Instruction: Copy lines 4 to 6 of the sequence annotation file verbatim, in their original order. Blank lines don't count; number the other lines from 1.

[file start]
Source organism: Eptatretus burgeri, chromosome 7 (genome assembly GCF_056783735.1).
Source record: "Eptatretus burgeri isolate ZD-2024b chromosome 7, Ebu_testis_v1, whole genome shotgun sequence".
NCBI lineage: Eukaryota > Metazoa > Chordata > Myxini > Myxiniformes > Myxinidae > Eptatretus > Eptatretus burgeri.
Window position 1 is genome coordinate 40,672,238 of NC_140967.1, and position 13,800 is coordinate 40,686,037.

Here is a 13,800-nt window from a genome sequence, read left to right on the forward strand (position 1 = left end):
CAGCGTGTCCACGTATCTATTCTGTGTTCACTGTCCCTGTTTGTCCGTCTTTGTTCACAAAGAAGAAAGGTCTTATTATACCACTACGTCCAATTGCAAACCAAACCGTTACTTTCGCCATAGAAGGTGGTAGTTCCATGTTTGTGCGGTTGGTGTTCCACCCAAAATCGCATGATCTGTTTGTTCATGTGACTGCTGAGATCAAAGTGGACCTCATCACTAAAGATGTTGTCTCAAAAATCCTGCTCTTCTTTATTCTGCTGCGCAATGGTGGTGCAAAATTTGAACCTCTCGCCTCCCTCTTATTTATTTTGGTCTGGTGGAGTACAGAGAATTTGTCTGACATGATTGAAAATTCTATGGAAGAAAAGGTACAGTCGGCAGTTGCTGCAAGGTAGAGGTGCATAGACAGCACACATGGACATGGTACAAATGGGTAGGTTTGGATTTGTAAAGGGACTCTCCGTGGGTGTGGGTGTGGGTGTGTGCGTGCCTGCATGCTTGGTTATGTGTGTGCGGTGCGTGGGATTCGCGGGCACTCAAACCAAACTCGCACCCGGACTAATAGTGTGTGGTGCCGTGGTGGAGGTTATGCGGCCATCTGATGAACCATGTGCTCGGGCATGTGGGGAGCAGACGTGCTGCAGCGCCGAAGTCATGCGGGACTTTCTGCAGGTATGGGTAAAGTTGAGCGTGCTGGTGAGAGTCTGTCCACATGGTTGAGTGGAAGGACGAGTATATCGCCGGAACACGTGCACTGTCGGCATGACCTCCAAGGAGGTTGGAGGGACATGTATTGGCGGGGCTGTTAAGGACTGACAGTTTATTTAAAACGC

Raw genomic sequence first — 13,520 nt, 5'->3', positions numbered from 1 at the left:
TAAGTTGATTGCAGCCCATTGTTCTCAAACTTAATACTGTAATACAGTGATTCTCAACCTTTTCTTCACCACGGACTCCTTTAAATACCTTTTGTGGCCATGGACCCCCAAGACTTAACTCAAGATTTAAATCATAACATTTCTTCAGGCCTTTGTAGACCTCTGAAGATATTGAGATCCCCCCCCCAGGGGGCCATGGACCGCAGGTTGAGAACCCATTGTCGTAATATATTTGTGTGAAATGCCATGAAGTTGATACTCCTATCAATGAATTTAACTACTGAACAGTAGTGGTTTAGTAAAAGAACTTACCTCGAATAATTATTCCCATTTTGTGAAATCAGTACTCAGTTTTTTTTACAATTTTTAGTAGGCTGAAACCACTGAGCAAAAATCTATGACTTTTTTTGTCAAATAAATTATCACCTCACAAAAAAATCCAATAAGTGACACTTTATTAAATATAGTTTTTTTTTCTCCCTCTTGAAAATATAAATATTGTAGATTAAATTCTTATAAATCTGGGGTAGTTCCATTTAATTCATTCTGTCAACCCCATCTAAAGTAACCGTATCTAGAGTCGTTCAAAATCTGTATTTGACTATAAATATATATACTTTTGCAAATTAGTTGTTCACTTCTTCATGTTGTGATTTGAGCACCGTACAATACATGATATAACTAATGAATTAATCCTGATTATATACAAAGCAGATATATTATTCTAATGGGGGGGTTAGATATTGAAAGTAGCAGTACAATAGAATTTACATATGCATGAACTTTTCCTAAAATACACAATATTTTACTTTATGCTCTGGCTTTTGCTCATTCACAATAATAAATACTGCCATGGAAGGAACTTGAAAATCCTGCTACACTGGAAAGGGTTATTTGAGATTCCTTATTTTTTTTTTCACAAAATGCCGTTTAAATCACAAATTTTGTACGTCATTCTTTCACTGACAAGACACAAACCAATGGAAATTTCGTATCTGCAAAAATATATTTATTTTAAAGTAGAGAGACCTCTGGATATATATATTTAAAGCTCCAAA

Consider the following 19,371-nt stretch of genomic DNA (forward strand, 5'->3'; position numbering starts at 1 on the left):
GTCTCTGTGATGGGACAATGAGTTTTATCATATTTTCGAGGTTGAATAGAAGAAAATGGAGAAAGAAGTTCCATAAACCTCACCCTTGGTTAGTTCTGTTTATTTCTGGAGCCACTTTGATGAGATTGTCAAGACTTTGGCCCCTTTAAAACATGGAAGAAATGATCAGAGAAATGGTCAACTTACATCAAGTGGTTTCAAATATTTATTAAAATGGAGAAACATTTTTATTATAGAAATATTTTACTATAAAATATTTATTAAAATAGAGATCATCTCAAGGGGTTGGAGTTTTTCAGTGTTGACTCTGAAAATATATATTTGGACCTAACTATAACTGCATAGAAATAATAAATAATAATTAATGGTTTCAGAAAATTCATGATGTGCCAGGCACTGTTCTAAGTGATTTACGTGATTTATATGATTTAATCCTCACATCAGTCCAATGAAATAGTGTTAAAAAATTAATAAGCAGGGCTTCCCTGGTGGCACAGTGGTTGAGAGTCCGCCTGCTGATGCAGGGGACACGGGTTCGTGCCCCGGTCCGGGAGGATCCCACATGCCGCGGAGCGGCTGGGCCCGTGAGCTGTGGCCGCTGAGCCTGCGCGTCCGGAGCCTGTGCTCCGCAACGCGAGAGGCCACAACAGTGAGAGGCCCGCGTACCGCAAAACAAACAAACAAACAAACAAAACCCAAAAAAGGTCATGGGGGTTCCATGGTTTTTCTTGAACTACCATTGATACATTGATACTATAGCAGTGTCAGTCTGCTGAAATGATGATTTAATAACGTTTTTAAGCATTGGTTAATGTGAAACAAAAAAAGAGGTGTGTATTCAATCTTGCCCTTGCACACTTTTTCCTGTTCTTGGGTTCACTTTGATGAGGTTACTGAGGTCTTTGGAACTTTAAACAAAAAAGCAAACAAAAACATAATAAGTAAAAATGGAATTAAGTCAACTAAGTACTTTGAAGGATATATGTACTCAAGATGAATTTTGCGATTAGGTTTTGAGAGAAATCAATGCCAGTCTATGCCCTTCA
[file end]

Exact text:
Window position 1 is genome coordinate 40,672,238 of NC_140967.1, and position 13,800 is coordinate 40,686,037.

Here is a 13,800-nt window from a genome sequence, read left to right on the forward strand (position 1 = left end):
CAGCGTGTCCACGTATCTATTCTGTGTTCACTGTCCCTGTTTGTCCGTCTTTGTTCACAAAGAAGAAAGGTCTTATTATACCACTACGTCCAATTGCAAACCAAACCGTTACTTTCGCCATAGAAGGTGGTAGTTCCATGTTTGTGCGGTTGGTGTTCCACCCAAAATCGCATGATCTGTTTGTTCATGTGACTGCTGAGATCAAAGTGGACCTCATCACTAAAGATGTTGTCTCAAAAATCCTGCTCTTCTTTATTCTGCTGCGCAATGGTGGTGCAAAATTTGAACCTCTCGCCTCCCTCTTATTTATTTTGGTCTGGTGGAGTACAGAGAATTTGTCTGACATGATTGAAAATTCTATGGAAGAAAAGGTACAGTCGGCAGTTGCTGCAAGGTAGAGGTGCATAGACAGCACACATGGACATGGTACAAATGGGTAGGTTTGGATTTGTAAAGGGACTCTCCGTGGGTGTGGGTGTGGGTGTGTGCGTGCCTGCATGCTTGGTTATGTGTGTGCGGTGCGTGGGATTCGCGGGCACTCAAACCAAACTCGCACCCGGACTAATAGTGTGTGGTGCCGTGGTGGAGGTTATGCGGCCATCTGATGAACCATGTGCTCGGGCATGTGGGGAGCAGACGTGCTGCAGCGCCGAAGTCATGCGGGACTTTCTGCAGGTATGGGTAAAGTTGAGCGTGCTGGTGAGAGTCTGTCCACATGGTTGAGTGGAAGGACGAGTATATCGCCGGAACACGTGCACTGTCGGCATGACCTCCAAGGAGGTTGGAGGGACATGTATTGGCGGGGCTGTTAAGGACTGACAGTTTATTTAAAACGC